Dear Ms. Husak:
You have asked if a federal credit union (FCU) can obtain an irrevocable standby letter of
credit (LOC) and pledge its assets as collateral to secure member shares in excess of the
share insurance limit. An FCU can only pledge its assets to guarantee deposits for the benefit
of a government depositor or public unit.
Building Trades FCU (Building Trades) has labor unions in its field of membership and is holding
shares in excess of the share insurance limit for some of them. The FCU purchased excess share
insurance and named the member labor unions as beneficiaries on LOCs from a federal home loan
bank (FHLB) and a corporate credit union (corporate) to secure the uninsured shares. Building
Trades pledged its share deposits and other undescribed FCU assets to secure the LOC at the
corporate and a portion of its mortgage portfolio as collateral for the LOC at the FHLB.
Building Trades believes that, if it fails and cannot repay the member labor unions the
uninsured shares, the FHLB and the corporate would repay the member shares under the LOCs.
The FCU would like to obtain additional LOCs from other financial institutions to secure shares
of the member labor unions.
The FCU Act provides limited, express authority for an FCU to pledge its assets to secure the
payment of public funds:
Any Federal credit union, upon the deposit with it of any funds by the Federal Government, an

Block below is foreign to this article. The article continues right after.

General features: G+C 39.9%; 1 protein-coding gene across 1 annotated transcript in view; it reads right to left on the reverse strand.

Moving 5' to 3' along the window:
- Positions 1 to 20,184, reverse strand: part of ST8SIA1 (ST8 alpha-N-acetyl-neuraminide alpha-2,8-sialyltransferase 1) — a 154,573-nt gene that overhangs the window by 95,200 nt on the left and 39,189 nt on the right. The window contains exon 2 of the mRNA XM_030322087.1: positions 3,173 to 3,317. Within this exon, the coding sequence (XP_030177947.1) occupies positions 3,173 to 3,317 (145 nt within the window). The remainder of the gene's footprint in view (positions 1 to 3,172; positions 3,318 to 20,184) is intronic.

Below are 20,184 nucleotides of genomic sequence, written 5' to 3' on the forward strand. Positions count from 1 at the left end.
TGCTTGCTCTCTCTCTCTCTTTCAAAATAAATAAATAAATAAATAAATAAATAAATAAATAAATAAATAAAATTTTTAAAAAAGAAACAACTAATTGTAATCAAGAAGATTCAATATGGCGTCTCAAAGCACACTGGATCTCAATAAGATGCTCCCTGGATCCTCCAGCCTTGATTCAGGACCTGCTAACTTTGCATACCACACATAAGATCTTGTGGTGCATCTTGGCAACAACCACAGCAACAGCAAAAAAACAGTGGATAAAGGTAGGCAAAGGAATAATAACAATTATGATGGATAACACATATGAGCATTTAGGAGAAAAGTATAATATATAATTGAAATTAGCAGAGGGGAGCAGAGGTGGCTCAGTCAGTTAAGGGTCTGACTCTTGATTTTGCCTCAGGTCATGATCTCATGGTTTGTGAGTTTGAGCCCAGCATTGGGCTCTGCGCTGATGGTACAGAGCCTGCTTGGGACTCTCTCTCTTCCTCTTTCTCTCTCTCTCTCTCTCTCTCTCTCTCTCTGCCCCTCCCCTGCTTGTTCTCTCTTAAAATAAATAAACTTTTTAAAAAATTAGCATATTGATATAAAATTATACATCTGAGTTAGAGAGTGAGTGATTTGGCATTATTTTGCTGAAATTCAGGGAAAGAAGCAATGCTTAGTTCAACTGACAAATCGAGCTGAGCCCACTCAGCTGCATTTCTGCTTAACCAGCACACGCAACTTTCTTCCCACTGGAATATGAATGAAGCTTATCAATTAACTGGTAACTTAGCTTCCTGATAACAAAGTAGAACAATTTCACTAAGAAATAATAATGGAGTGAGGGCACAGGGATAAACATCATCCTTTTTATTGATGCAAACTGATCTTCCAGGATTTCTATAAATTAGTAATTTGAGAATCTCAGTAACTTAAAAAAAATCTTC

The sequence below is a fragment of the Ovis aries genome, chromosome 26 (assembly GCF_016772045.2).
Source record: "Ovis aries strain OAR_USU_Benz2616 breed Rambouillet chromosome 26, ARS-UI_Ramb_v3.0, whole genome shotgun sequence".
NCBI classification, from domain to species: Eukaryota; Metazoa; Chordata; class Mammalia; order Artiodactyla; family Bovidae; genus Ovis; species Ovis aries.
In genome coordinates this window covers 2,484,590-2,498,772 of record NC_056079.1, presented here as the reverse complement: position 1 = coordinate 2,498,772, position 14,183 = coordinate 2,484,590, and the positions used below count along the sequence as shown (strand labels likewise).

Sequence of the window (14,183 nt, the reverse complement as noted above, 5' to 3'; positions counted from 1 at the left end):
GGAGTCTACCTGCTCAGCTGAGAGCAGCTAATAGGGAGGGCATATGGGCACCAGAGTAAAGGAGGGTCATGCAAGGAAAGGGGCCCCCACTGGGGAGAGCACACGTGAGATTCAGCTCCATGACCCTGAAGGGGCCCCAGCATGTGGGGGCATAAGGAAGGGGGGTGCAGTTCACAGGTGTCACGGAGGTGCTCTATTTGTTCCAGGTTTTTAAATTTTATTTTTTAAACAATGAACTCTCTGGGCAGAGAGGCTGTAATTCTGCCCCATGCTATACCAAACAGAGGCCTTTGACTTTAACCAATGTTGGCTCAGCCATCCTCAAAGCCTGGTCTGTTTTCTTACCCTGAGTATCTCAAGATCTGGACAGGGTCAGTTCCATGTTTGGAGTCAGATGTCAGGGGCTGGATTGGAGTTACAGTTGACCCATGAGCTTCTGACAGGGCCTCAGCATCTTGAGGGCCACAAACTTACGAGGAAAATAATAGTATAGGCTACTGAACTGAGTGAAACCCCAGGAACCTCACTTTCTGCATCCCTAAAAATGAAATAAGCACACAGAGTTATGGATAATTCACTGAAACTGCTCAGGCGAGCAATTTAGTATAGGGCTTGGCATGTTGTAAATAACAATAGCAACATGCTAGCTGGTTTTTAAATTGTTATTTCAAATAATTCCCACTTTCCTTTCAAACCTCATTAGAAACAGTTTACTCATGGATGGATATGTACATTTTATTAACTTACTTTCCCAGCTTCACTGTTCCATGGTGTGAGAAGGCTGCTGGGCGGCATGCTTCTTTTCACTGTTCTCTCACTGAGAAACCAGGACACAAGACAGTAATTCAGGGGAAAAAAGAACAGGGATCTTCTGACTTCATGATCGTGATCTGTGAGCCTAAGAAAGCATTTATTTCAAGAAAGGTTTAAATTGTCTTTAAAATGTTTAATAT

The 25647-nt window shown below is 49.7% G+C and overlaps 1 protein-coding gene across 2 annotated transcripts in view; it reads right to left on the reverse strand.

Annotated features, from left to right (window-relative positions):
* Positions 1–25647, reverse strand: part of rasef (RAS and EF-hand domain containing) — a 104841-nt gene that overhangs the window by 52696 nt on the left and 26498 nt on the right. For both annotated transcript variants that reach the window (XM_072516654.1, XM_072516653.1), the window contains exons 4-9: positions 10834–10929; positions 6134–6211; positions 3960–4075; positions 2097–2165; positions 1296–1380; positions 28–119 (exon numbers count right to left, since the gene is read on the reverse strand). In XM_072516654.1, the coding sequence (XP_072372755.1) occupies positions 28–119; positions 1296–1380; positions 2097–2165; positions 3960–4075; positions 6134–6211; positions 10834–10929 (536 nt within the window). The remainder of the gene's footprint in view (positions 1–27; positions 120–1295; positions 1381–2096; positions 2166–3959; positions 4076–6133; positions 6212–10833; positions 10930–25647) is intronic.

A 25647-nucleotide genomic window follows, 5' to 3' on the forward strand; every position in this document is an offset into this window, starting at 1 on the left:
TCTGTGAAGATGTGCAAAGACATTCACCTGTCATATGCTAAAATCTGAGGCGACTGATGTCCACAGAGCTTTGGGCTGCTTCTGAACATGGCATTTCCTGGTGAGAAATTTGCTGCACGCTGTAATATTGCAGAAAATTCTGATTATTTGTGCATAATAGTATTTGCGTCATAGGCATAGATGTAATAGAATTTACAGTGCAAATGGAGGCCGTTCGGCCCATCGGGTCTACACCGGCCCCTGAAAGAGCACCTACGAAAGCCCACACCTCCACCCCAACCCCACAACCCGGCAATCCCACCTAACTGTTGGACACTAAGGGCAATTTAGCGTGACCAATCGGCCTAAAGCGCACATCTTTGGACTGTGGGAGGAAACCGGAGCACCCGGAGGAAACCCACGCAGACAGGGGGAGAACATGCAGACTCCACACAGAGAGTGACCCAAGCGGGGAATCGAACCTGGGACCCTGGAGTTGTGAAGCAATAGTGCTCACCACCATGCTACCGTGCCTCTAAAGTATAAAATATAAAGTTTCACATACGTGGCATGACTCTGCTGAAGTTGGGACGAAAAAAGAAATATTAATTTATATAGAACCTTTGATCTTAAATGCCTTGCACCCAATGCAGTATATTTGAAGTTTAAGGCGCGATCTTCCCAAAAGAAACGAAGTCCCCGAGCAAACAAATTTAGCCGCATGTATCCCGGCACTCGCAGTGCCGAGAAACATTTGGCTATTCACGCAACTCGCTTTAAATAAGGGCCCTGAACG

Indian tribe, or any State or local government or political subdivision thereof as otherwise
authorized by this Act, is authorized to pledge any of its assets securing the payment of the
funds so deposited.
12 U.S.C. 1767(b). Except in the case of government depositors, meaning public units or political subdivisions, an FCU cannot pledge its assets to guarantee member deposits. Labor unions do not qualify under this provision in the FCU Act and do not meet the definition of public units or political subdivisions under our regulations. See 12 C.F.R. §745.1(c) and (d); see also OGC Legal Op. 02-0269 (May 7, 2002) (letter discusses that authority to guarantee shares must be expressly stated in statute and cannot be implied or deemed with incidental powers provision).
Additionally, you asked for guidance regarding the appropriate disposition of existing LOCs if
it is impermissible for Building Trades to guarantee uninsured member shares. We suggest Building
Trades consider, as an alternative, restructuring the member account(s) to maximize share insurance
coverage. For example, shares in a retirement or other employee benefit plan account are insured
separately from the other share accounts of a corporation or unincorporated association.
12 C.F.R. §§ 745.6, 745.9-2. Additionally, the shares of an employee benefit plan are insured
on a “pass-through” basis, meaning the interest of each plan participant is insured up to the
maximum share insurance limit. 12 C.F.R. §745.9-2(a).
If you have any further questions, please feel free to contact Staff Attorney Tonya Green or
me at (703) 518-6540.